Steve: Years of grouchy editors and daily newspaper deadlines cured me of writer’s block. Spend six months covering the police beat for some hard driving, chain-smoking night editor and you’d see what I mean. For a long time, making the front page was a tremendous incentive. Eventually that wore off and I wanted to write longer, more in-depth pieces that explored relationships, personalities and motivation – the kind of stuff editors would always rip from my stories. When I finally switched to fiction, I found it was hard to slow down time and expand moments in a way that would build reader interest and anticipation. I had been taught for years to write in the inverted pyramid style, which requires a straightforward presentation of the 5 Ws. I can still hear one editor yelling across the newsroom, Hey, Piacente, anything longer than 12 inches is gonna get cut from the bottom.

Lillian: What is your favorite memory in your career as a writer?

Steve: In 34 years as a professional writer, there are many fond memories – front-page stories that documented scandals, elections, individual achievements and much more – to the day my proof copy of Bella arrived in the mail. But my favorite memory involves a short story called Four Hands, which I wrote during my first class in the Hopkins program. I was working on another piece in our family room downstairs, while upstairs my two daughters, then 14 and 12, were practicing a piano piece for an upcoming recital. Their teacher had given them a duet that required four hands, two for the high notes, two for the lower register. There was more fighting than playing, and I was about to lay down the law when I realized that a better story than the one I was writing was sitting right in front of me on the piano bench. I used the practice sessions to reveal the girls’ characters, made the dad a renowned conductor worried more about his reputation than his children, and the recital, when all goes horribly wrong, as his moment of enlightenment. Four Hands not only got me an A, a small literary magazine also published it – my first published fiction.

Lillian: What do you think about self-publishing?

Steve: There used to be one key to the literary castle. You wrote your book, wooed all the agents you could find, and hopefully landed one who could hook you up with a publisher. If you didn’t get the agent, you didn’t get the key, and all you got to write was an angry passage in your diary. Technology’s changed the landscape, to my mind for the better. We self-published Bella and are in the process of getting it before average people without the help of any middlemen. Thus, real people will decide if my book is worth reading. That said, there is a significant challenge when an author moves from creative writing to creative marketing. We have taken on that challenge by creating a web site that features a video trailer, an interactive reader map, and illustrated excerpts. We are also well represented on Facebook, YouTube and Twitter. (Each page of the web site links to our pages). Finally, I am also writing a how-to blog on self-publishing (Back Story) that tells how we’ve reached this point. The most recent post includes a video of our launch at the National Press Club I very much like self-publishing and am amazed by the technology that has enabled us to reach prospective readers around the world.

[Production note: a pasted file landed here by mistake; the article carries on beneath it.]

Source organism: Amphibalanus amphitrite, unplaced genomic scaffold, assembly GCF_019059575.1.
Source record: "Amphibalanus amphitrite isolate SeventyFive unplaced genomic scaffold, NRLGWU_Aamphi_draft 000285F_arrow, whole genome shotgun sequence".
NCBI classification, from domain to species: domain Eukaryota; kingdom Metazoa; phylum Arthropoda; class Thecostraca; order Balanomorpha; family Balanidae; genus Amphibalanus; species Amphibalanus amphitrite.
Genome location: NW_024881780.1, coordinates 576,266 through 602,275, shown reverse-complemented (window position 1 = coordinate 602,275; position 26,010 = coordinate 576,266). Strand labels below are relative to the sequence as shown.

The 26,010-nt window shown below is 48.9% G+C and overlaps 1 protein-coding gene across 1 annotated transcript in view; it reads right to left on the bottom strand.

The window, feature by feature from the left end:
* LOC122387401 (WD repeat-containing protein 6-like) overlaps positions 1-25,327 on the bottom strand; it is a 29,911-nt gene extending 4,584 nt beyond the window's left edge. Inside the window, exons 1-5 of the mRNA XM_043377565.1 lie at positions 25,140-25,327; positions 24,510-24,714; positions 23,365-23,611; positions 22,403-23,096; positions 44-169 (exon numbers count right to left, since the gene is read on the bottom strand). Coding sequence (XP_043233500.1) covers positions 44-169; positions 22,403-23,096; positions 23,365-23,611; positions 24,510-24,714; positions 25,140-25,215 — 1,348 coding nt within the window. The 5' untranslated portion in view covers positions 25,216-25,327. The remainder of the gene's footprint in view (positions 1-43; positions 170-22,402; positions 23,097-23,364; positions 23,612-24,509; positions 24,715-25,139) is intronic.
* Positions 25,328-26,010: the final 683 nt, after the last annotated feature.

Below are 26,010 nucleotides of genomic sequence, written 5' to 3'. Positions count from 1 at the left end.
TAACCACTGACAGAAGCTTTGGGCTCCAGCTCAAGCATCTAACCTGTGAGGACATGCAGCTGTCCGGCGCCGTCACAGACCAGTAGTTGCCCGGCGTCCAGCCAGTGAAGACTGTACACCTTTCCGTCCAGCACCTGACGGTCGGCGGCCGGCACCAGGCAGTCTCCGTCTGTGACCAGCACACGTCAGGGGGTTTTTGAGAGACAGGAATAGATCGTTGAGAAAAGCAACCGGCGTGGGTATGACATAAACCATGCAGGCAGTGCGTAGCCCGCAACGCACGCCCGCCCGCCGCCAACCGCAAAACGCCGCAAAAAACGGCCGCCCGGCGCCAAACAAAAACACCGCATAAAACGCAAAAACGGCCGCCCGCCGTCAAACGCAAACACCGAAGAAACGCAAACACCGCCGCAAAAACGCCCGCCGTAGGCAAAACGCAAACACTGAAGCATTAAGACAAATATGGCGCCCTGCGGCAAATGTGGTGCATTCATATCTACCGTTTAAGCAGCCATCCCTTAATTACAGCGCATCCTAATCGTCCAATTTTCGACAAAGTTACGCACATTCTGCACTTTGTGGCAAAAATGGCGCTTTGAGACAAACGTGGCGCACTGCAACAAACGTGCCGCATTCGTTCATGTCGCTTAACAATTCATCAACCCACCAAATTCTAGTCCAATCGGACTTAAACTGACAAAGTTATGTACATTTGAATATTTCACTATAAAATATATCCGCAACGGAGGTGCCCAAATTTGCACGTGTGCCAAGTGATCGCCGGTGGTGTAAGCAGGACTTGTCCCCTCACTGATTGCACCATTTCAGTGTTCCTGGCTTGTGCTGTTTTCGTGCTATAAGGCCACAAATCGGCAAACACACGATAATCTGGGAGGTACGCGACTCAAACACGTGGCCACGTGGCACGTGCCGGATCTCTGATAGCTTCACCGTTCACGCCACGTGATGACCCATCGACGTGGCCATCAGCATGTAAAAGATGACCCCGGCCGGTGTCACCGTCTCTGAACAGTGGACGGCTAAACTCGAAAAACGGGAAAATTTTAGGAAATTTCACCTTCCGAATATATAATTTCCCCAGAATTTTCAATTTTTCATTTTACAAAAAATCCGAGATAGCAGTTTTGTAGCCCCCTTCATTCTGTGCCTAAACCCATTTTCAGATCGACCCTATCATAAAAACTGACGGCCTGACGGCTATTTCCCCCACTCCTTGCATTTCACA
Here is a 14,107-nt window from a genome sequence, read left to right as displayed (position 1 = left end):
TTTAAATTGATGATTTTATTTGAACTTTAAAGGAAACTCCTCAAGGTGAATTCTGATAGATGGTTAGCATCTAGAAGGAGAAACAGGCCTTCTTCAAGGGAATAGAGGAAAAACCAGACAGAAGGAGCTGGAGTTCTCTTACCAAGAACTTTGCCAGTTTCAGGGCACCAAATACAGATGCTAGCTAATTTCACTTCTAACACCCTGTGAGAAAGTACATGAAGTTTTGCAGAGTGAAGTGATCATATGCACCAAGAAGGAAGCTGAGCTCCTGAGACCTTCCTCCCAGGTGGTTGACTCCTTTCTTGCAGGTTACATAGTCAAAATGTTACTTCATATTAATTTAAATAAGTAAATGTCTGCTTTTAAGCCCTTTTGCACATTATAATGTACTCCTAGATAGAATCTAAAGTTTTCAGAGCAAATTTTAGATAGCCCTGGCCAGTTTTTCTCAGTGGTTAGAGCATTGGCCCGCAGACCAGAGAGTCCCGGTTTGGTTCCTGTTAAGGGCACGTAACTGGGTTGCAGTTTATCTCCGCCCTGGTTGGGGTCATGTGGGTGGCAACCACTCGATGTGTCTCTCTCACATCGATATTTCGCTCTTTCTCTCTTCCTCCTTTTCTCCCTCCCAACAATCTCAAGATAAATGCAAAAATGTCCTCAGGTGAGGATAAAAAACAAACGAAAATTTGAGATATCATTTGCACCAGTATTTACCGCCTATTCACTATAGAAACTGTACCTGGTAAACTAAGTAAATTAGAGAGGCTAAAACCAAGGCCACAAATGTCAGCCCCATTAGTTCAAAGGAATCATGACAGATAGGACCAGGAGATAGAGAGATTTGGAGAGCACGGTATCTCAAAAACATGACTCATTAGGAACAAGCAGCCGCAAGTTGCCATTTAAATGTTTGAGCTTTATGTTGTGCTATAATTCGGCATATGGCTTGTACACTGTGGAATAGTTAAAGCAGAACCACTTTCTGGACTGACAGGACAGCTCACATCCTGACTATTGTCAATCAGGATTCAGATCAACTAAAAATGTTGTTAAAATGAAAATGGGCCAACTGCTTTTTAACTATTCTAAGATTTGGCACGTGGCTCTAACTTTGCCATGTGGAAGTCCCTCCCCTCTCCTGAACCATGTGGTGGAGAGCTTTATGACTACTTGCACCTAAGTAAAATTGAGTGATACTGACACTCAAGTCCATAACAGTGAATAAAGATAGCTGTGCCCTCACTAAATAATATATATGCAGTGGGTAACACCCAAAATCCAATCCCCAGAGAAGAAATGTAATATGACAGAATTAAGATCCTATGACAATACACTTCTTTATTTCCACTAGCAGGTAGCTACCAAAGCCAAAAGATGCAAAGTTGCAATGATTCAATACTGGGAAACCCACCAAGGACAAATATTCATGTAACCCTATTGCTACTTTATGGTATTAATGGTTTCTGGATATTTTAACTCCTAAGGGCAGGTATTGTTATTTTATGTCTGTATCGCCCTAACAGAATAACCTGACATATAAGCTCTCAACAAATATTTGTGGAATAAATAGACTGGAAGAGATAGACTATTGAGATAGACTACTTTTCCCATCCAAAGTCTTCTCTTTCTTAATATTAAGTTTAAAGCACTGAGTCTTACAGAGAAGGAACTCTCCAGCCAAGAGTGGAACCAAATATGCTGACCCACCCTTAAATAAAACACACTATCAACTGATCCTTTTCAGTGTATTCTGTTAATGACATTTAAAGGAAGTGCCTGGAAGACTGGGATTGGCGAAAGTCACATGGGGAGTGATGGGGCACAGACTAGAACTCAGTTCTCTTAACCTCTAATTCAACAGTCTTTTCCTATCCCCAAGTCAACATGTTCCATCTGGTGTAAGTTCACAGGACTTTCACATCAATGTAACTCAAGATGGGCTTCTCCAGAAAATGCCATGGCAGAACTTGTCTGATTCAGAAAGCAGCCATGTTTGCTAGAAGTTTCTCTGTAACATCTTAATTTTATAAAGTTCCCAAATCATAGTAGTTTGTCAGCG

Find Dave and Lillian Brummet, excerpts from their books, information about their radio program, newsletter, blogs, and more at: 
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  1. You have an in interesting approach to your writing!I too, see that there are many "keys to the castle" and am developing my marketing tools... Have you tried purchasing mailing lists of book readers to widen your prospective audience net?

  2. Hi Barry, no, we're trying to keep costs down and use social media tools as much as possible. That said, we did outsource the task of compiling contact information for book clubs across America. We got back a nice Excel spreadsheet with hundreds of names - all for $35. My advice is to think hard about your own networks, don't be shy about asking for help, and then reach out to your friends' friends and colleagues. Also take a look at our reader map at This has proved a popular and useful tool.

  3. Steve Piacente has fantastic writing skills and I truly enjoyed reading his novel Bella. Great interview! Thank you for sharing!

    You can find my review for Bella by Steve Piacente Here

    and my Author Interview with Steve Piacente Here

  4. Your energy consumption can also be reduced by turning your lights off if you can have your windows open. More to that, if you can use windows for ventilation purposes, then your AC can be suspended if there’s no extreme need.